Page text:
From the start, I had a feeling this one would be different.
“What brought you into the emergency room this
evening, ma’am?” I asked Mrs. Jones (I’ve
changed her name), a woman in her early 50s who had
been rolled back in a wheelchair to ER bed 15. She apparently
was too weak to walk.
|By Dan Munoz,
School of Medicine, '04
With a pleasant smile but a tired voice, she responded,
“My potassium is low and I have pneumonia.”
Unclear as to how exactly she could have self-diagnosed
with such oddly specific precision, I asked her a few
more questions. Her son helped fill in the details.
Soon, a more complicated picture began to emerge. Relatively
healthy until four or five months prior, Mrs. Jones
began feeling inexplicably fatigued. Each day she felt
progressively weaker, less able to do the things she
liked. Stairs became more difficult to climb and falls
became more frequent. Her weight went into a downward
spiral. Something was not right. After several doctor
visits, and a battery of tests and procedures, a frightening
answer surfaced. She had cancer. And it had already
spread to her liver.
Then, earlier today, Mrs. Jones had gotten a call
at home from her doctor. A CT scan from the day before,
done as part of the routine staging process for her
cancer, showed possible pneumonia. In addition, blood
work from earlier in the week had reportedly shown her
potassium levels to be low. Her low potassium, likely
a result of her particular type of cancer, was not new.
And according to Mrs. Jones, it was the clear reason
for her fatigue.
Rather than go to their local emergency room, the
Joneses had decided to travel across the state to Hopkins.
With an appointment to see a Hopkins oncologist in a
few days, they did not want to risk missing it. Her
son handed me a copy of his mother’s CT scan from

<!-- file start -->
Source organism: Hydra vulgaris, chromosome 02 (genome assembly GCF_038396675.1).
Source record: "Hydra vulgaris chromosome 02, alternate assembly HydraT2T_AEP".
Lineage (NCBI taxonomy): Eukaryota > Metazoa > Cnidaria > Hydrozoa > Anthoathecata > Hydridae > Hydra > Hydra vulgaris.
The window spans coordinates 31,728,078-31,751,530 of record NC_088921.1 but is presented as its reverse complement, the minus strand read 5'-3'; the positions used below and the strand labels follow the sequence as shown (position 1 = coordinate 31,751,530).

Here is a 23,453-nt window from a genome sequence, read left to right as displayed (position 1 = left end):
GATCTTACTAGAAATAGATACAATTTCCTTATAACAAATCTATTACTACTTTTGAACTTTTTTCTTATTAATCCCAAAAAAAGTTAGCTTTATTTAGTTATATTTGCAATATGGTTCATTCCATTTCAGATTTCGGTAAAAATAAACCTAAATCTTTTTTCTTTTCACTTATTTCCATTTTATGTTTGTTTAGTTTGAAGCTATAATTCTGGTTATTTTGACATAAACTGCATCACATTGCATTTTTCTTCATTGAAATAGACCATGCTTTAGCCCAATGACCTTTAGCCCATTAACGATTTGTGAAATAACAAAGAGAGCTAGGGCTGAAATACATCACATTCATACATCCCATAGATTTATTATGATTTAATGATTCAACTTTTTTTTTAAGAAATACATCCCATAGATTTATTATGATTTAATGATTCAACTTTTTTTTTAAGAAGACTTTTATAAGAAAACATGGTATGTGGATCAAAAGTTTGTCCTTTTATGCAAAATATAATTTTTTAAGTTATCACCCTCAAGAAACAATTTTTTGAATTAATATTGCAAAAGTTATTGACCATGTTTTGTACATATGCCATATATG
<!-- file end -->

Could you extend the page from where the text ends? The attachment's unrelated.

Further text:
the day before. I told them we would run a few tests.
Forty-five minutes later, my resident and I had some
encouraging results. “Your potassium is fine and
your CT scan doesn’t show any obvious evidence
of pneumonia,” we reported, after reviewing the
films with the radiologist on call and performing some
initial blood tests.
“So I can go home?” Mrs. Jones exclaimed.
It sounded more like a victory declaration than a question
Before we could respond, her son interjected, “Do
you mind if we talk outside?” His eyes telegraphed
that this discussion was not yet complete. He walked
out into the hallway with us and in a soft but firm
tone began to share his worries. “She’s
in denial,” he explained. “She latches onto
other issues and focuses exclusively on them. She focuses
on her potassium and attributes her fatigue simply to
that. Anything but her cancer. She doesn’t get
how sick she is. She doesn’t get how difficult
it has gotten to take care of her.”
He paused. “We’re overwhelmed. My father
is not capable of taking care of her. He’s dealing
with his own medical problems. And he has to work. Without
his health insurance, we’d have no way to get
her the care she is going to need. And I can’t
be there all the time either. If I hadn’t stopped
by the house this morning and found her in the bathtub,
unable to get up, she would have spent the whole day
There, on vivid display before us, was the stunning
maturity of a 28-year-old. In the absence of anyone
else—a spouse, a parent, someone older in the
family capable of taking on a leadership role—he
took on his parents’ denial to face the undeniable
facts. After he’d spent almost three decades looking
to his mother and father for guidance and advice, for
protection and for shelter, his role reversal was powerfully
evident. He was now involved in dealing with an enormously
difficult decision, a more torturous choice than most
people his age commonly face.
We stepped back into the room. With a loving calmness
and candor, in front of two virtual strangers, he presented
the reality to his mother. He explained how difficult
it had become to care for her, and how increasingly
ill-equipped he and his father were to accomplish that
task. He told her that he loved her and would respect
her wishes, namely to go home. But he shared with her
his pain of seeing her like this and his admission that
he felt overwhelmed by the home care she required. He
paused, and then with a hint of unsteadiness whispered,
“Mom, I think you should stay here.”
It was one of the gutsiest displays I had ever seen.
Rising above his sadness and the generational impulse
to defer to his parents, Mrs. Jones’ son looked
his mother in the eye and told her the hard yet inescapable
truth. He was respectful but direct. And despite our
presence, he did it on his own. I could not avoid wondering
whether I would have the same courage were it my mother.
In that moment, Mrs. Jones’ son became a parent
sooner than he had ever planned, and in a setting devoid
of joy or promise for the days ahead. And that, along
with the sadness I felt for a family facing a devastating
diagnosis, was both inspiring and humbling.